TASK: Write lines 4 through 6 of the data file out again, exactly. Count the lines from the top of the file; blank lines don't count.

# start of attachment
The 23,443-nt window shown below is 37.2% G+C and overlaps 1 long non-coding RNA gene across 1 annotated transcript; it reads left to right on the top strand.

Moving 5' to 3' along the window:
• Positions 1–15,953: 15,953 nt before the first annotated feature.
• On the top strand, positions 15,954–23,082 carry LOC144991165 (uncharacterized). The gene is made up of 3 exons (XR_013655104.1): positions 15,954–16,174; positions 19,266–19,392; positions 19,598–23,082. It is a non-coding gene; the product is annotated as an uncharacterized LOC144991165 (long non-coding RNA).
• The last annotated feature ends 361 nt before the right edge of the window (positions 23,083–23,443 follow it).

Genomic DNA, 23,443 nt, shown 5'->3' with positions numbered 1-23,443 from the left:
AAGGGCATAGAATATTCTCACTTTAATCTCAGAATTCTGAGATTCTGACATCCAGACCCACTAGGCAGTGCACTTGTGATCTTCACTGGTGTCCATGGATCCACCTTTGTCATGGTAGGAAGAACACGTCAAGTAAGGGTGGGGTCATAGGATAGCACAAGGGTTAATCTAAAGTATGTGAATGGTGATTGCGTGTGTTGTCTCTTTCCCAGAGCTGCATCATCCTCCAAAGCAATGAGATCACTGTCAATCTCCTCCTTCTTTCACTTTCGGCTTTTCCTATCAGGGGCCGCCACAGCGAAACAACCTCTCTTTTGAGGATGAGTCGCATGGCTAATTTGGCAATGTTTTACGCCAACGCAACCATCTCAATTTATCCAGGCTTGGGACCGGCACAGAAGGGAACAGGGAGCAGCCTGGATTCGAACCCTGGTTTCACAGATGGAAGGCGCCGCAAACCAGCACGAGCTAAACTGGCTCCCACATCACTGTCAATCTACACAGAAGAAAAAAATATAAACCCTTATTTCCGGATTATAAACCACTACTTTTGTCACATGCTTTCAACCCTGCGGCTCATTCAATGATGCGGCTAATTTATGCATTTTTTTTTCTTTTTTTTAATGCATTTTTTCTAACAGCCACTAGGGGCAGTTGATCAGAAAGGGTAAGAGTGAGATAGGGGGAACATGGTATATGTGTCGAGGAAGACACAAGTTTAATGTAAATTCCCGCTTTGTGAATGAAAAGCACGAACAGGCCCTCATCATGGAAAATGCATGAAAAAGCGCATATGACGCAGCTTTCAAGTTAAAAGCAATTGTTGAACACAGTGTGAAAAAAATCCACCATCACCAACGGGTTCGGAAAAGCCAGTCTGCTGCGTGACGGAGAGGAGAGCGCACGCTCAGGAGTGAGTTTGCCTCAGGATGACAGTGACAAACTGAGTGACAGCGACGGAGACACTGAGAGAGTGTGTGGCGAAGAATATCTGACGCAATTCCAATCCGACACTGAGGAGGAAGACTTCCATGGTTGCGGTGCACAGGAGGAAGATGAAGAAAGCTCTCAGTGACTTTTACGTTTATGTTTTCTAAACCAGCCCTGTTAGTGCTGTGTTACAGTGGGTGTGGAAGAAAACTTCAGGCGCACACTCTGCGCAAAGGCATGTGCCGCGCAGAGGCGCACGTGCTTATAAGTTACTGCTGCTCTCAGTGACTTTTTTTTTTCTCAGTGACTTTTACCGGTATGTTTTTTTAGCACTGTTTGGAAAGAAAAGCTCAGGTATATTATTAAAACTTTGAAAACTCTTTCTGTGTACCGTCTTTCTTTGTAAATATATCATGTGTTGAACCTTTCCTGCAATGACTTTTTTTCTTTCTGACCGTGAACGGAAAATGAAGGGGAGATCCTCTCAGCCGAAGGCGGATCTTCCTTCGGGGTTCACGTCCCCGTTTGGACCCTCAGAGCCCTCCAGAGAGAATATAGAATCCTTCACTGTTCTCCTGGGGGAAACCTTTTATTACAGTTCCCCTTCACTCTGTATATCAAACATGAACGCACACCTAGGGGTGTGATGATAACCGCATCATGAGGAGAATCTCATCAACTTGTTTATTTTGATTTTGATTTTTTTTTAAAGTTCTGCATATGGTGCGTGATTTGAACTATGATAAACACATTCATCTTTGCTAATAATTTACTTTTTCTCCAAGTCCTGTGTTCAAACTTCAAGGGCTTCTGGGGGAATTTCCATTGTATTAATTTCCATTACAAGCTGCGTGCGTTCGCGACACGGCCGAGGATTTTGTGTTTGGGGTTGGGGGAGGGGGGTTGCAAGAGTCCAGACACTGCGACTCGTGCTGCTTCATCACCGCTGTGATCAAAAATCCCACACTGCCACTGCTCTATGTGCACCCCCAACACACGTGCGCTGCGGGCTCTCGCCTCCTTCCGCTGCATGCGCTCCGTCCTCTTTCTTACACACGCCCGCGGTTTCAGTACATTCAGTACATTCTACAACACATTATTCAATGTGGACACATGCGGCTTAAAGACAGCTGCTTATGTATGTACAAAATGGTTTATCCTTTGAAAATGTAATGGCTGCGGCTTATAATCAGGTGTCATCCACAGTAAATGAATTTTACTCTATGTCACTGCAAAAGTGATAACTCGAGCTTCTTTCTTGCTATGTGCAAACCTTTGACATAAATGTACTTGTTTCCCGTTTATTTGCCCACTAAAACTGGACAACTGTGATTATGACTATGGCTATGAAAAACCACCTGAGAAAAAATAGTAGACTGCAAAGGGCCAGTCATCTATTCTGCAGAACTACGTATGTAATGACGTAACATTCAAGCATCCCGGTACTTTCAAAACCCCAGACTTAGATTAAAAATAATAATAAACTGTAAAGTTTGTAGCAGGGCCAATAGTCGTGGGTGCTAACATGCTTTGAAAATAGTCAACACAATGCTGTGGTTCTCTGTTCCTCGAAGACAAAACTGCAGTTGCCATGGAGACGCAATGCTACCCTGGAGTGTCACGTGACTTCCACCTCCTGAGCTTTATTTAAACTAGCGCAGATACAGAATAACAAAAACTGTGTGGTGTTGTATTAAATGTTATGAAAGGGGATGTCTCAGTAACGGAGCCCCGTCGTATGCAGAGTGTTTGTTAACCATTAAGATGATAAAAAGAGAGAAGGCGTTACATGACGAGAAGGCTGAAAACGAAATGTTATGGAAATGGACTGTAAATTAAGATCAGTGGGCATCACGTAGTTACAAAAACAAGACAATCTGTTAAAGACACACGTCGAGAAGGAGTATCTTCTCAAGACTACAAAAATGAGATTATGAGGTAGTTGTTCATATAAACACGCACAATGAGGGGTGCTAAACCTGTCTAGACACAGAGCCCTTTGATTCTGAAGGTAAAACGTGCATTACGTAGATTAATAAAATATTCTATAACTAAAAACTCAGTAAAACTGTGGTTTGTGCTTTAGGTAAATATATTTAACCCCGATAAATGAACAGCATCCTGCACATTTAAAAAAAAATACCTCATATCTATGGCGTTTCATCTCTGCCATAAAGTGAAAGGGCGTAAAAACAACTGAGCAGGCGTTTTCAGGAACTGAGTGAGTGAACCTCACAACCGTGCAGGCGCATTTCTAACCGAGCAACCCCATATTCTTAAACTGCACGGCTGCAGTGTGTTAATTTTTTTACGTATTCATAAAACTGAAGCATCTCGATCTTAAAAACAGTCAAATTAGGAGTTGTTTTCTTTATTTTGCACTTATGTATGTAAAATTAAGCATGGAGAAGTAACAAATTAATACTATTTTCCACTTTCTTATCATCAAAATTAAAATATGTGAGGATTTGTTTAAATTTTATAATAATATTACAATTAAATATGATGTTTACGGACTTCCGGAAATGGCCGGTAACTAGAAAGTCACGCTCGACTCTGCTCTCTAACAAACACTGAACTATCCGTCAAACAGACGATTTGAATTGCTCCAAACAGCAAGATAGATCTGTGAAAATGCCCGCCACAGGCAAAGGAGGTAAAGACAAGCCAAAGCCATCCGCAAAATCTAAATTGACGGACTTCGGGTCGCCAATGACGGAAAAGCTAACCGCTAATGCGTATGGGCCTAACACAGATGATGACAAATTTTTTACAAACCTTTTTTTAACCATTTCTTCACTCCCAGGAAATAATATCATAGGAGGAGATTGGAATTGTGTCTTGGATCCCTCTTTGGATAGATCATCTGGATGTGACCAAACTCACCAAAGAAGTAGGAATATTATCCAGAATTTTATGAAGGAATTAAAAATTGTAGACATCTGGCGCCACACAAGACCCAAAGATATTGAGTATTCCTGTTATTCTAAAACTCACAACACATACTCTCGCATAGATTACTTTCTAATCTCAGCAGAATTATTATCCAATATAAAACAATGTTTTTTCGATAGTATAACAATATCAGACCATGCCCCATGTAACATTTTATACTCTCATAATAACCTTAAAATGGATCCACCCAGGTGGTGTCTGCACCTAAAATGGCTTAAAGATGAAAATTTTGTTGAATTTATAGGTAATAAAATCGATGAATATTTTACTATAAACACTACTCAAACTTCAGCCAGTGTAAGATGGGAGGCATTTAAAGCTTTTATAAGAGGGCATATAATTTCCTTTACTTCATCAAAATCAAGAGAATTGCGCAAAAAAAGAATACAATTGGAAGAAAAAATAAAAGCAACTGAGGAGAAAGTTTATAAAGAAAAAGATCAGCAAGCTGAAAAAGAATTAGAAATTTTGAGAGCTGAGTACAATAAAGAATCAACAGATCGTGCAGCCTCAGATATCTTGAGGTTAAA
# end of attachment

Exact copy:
• On the top strand, positions 15,954–23,082 carry LOC144991165 (uncharacterized). The gene is made up of 3 exons (XR_013655104.1): positions 15,954–16,174; positions 19,266–19,392; positions 19,598–23,082. It is a non-coding gene; the product is annotated as an uncharacterized LOC144991165 (long non-coding RNA).
• The last annotated feature ends 361 nt before the right edge of the window (positions 23,083–23,443 follow it).

Genomic DNA, 23,443 nt, shown 5'->3' with positions numbered 1-23,443 from the left: